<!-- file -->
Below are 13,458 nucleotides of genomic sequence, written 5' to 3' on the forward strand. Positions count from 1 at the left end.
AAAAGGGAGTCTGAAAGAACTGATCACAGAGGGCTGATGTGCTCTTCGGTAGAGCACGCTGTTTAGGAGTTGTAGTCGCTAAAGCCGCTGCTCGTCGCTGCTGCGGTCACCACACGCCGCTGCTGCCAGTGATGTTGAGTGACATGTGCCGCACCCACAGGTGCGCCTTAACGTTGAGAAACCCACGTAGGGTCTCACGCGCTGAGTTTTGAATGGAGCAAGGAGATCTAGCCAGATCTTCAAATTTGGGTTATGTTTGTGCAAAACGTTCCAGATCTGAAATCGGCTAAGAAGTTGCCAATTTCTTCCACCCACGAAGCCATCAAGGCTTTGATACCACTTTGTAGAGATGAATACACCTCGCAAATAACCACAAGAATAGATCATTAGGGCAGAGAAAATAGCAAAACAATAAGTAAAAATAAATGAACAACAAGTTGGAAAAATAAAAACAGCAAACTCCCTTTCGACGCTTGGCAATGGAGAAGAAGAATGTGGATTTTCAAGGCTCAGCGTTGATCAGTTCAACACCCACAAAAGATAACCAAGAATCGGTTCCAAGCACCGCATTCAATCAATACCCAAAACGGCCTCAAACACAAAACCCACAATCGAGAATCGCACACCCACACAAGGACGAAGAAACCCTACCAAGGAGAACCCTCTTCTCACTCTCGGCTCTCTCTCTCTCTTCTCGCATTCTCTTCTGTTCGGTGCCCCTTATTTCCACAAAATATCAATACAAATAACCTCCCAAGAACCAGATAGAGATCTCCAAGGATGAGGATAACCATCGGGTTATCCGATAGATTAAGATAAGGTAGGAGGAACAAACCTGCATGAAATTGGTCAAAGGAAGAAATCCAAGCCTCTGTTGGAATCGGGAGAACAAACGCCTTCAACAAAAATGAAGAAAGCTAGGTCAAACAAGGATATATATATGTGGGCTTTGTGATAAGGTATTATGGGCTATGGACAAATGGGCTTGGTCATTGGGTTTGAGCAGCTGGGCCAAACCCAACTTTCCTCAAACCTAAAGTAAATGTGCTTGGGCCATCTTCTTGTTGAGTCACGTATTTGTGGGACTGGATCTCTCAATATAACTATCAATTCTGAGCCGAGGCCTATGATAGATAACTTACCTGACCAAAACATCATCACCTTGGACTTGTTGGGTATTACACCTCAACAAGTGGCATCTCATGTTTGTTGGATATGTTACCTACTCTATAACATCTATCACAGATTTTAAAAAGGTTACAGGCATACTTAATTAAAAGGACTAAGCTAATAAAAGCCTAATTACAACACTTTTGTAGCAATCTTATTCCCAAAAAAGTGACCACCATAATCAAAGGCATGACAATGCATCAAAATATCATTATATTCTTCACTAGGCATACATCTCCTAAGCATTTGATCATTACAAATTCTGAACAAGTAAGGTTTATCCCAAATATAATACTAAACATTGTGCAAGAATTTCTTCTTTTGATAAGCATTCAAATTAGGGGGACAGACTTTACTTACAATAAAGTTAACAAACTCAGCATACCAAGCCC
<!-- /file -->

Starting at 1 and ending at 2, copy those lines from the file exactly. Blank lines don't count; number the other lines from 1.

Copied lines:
Below are 13,458 nucleotides of genomic sequence, written 5' to 3' on the forward strand. Positions count from 1 at the left end.
AAAAGGGAGTCTGAAAGAACTGATCACAGAGGGCTGATGTGCTCTTCGGTAGAGCACGCTGTTTAGGAGTTGTAGTCGCTAAAGCCGCTGCTCGTCGCTGCTGCGGTCACCACACGCCGCTGCTGCCAGTGATGTTGAGTGACATGTGCCGCACCCACAGGTGCGCCTTAACGTTGAGAAACCCACGTAGGGTCTCACGCGCTGAGTTTTGAATGGAGCAAGGAGATCTAGCCAGATCTTCAAATTTGGGTTATGTTTGTGCAAAACGTTCCAGATCTGAAATCGGCTAAGAAGTTGCCAATTTCTTCCACCCACGAAGCCATCAAGGCTTTGATACCACTTTGTAGAGATGAATACACCTCGCAAATAACCACAAGAATAGATCATTAGGGCAGAGAAAATAGCAAAACAATAAGTAAAAATAAATGAACAACAAGTTGGAAAAATAAAAACAGCAAACTCCCTTTCGACGCTTGGCAATGGAGAAGAAGAATGTGGATTTTCAAGGCTCAGCGTTGATCAGTTCAACACCCACAAAAGATAACCAAGAATCGGTTCCAAGCACCGCATTCAATCAATACCCAAAACGGCCTCAAACACAAAACCCACAATCGAGAATCGCACACCCACACAAGGACGAAGAAACCCTACCAAGGAGAACCCTCTTCTCACTCTCGGCTCTCTCTCTCTCTTCTCGCATTCTCTTCTGTTCGGTGCCCCTTATTTCCACAAAATATCAATACAAATAACCTCCCAAGAACCAGATAGAGATCTCCAAGGATGAGGATAACCATCGGGTTATCCGATAGATTAAGATAAGGTAGGAGGAACAAACCTGCATGAAATTGGTCAAAGGAAGAAATCCAAGCCTCTGTTGGAATCGGGAGAACAAACGCCTTCAACAAAAATGAAGAAAGCTAGGTCAAACAAGGATATATATATGTGGGCTTTGTGATAAGGTATTATGGGCTATGGACAAATGGGCTTGGTCATTGGGTTTGAGCAGCTGGGCCAAACCCAACTTTCCTCAAACCTAAAGTAAATGTGCTTGGGCCATCTTCTTGTTGAGTCACGTATTTGTGGGACTGGATCTCTCAATATAACTATCAATTCTGAGCCGAGGCCTATGATAGATAACTTACCTGACCAAAACATCATCACCTTGGACTTGTTGGGTATTACACCTCAACAAGTGGCATCTCATGTTTGTTGGATATGTTACCTACTCTATAACATCTATCACAGATTTTAAAAAGGTTACAGGCATACTTAATTAAAAGGACTAAGCTAATAAAAGCCTAATTACAACACTTTTGTAGCAATCTTATTCCCAAAAAAGTGACCACCATAATCAAAGGCATGACAATGCATCAAAATATCATTATATTCTTCACTAGGCATACATCTCCTAAGCATTTGATCATTACAAATTCTGAACAAGTAAGGTTTATCCCAAATATAATACTAAACATTGTGCAAGAATTTCTTCTTTTGATAAGCATTCAAATTAGGGGGACAGACTTTACTTACAATAAAGTTAACAAACTCAGCATACCAAGCCC